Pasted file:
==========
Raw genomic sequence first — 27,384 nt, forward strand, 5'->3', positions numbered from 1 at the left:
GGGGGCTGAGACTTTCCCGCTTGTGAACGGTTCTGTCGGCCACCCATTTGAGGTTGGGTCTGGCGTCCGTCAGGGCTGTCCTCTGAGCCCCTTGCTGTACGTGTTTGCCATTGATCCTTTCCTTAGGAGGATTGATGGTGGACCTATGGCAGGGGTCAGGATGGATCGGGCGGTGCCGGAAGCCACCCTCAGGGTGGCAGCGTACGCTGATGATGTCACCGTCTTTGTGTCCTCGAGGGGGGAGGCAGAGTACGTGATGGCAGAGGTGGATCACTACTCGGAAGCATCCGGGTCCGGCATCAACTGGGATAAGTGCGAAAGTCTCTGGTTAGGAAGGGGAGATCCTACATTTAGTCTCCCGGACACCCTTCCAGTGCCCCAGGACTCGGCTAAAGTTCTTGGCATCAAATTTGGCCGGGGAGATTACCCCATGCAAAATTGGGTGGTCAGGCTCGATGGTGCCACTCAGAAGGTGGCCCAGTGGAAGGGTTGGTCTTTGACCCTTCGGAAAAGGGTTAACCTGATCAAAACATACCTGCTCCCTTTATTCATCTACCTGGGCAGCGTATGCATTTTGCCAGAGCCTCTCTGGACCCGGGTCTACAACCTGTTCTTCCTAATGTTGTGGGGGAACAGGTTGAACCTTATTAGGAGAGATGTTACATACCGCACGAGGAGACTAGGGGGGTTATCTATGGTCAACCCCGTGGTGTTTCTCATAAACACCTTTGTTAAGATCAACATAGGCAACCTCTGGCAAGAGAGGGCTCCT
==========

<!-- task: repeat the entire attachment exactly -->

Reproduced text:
Raw genomic sequence first — 27,384 nt, forward strand, 5'->3', positions numbered from 1 at the left:
GGGGGCTGAGACTTTCCCGCTTGTGAACGGTTCTGTCGGCCACCCATTTGAGGTTGGGTCTGGCGTCCGTCAGGGCTGTCCTCTGAGCCCCTTGCTGTACGTGTTTGCCATTGATCCTTTCCTTAGGAGGATTGATGGTGGACCTATGGCAGGGGTCAGGATGGATCGGGCGGTGCCGGAAGCCACCCTCAGGGTGGCAGCGTACGCTGATGATGTCACCGTCTTTGTGTCCTCGAGGGGGGAGGCAGAGTACGTGATGGCAGAGGTGGATCACTACTCGGAAGCATCCGGGTCCGGCATCAACTGGGATAAGTGCGAAAGTCTCTGGTTAGGAAGGGGAGATCCTACATTTAGTCTCCCGGACACCCTTCCAGTGCCCCAGGACTCGGCTAAAGTTCTTGGCATCAAATTTGGCCGGGGAGATTACCCCATGCAAAATTGGGTGGTCAGGCTCGATGGTGCCACTCAGAAGGTGGCCCAGTGGAAGGGTTGGTCTTTGACCCTTCGGAAAAGGGTTAACCTGATCAAAACATACCTGCTCCCTTTATTCATCTACCTGGGCAGCGTATGCATTTTGCCAGAGCCTCTCTGGACCCGGGTCTACAACCTGTTCTTCCTAATGTTGTGGGGGAACAGGTTGAACCTTATTAGGAGAGATGTTACATACCGCACGAGGAGACTAGGGGGGTTATCTATGGTCAACCCCGTGGTGTTTCTCATAAACACCTTTGTTAAGATCAACATAGGCAACCTCTGGCAAGAGAGGGCTCCT